Tuesday, 1 October 2013
A tool that determines just how much green space Perth people have access to and what needs to be provided to get them off the couch and back into the ‘great outdoors' has been developed by researchers at The University of Western Australia.
The new interactive database developed by the Centre for the Built Environment and Health based at UWA's School of Population Health has collected data across 32 Local Government Areas (LGAs) in the Perth metropolitan and Peel areas.
Some of the key findings include:
- Park area varies and ranges from as high as 800ha of parks (City of Stirling) to as low as less than 7ha (Peppermint Grove)
- As a percentage of the total LGA, park area accounts for between less than 1 per cent (Murray) up to 16 per cent (City of Perth)
- Park area per person ranges from 110m 2 per person (City of Perth) to as low as 9m 2 (Cottesloe) per person. Most LGAs have been between 20-45m 2 per person.
- Park area across Perth ranges from 11.5ha per 1000 residents (Perth) to as low as 1ha per 1000 residents (Cottesloe)
- The percentage of the population who live within the recommended two kilometre distance of a medium sized park (7-15ha) known as a "district park", ranged from zero (0 per cent) to almost everyone (97 per cent) with an average of half the population meeting this criteria across the 32 LGAs (mean of 52 per cent).
"We can refine this to look at whether the needs of particular groups of people are met," Professor Fiona Bull, Director of UWA's Centre for the Built Environment and Health.
"We looked at the percentage of the population in each area living with access (within 300m) to a small park known as a "pocket park" and found this ranged from 0 per cent to 37 per cent.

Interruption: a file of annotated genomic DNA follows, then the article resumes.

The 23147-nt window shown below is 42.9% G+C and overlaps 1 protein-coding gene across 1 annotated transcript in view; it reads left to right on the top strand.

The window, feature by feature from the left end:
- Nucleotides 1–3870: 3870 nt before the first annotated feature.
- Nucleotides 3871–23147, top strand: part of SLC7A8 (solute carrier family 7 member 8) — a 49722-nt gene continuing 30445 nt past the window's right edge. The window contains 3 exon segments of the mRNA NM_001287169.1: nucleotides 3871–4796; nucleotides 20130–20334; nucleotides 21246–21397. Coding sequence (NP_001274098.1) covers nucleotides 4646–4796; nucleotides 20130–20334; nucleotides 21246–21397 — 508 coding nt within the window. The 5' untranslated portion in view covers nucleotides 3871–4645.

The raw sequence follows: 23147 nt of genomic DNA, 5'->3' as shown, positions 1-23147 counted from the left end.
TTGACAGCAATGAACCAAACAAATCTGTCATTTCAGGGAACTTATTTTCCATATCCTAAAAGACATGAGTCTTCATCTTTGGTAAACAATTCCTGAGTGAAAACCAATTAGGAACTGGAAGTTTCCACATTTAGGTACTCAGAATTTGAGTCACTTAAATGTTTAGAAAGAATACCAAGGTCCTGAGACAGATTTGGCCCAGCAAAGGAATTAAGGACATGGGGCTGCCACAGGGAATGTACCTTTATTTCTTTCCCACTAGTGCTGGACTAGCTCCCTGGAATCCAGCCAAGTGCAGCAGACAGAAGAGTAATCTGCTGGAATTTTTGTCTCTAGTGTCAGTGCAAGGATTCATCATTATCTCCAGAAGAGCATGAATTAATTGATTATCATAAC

"The Public Open Space Tool enables us for the first time to visualise and analyse the distribution of parks across Perth and the Peel region to help with research and planning decisions now and for the future," she said.
The WA branch of Parks and Leisure Australia (PLA) has also supported the development of POS Tool, recognising its "broad potential for spatial and social planning, urban development and as an aid in research for developing thriving communities".
Worldwide, around a third of adults (about 1.5 billion people) and four out of five adolescents are failing to do recommended amounts of physical activity, placing them at 20-30 per cent greater risk of heart disease, diabetes, and some types of cancer.
"Societal trends are leading to less activity than previously, and having a clear picture of our green spaces will go some way toward the work needed to be done to address physical inactivity as a public health issue," Professor Bull said.
Parks and Leisure Australia and the Centre for the Built Environment and Health will officially launch the application of the POS Tool today. For more information go to www.parksleisure.com.au/events or contact the PLA WA Office on [email protected]
Professor Fiona Bull
(UWA Centre for the Built Environment and Health) (+61 8) 6488 1249 / (+61 4) 07 703 893
Dr Paula Hooper (UWA Centre for the Built Environment and Health) (+61 8) 6488 8728 / (+61 4) 49 614 255
Michael Sinclair-Jones (UWA Public Affairs) (+61 8) 6488 3229 / (+61 4) 00 700 783
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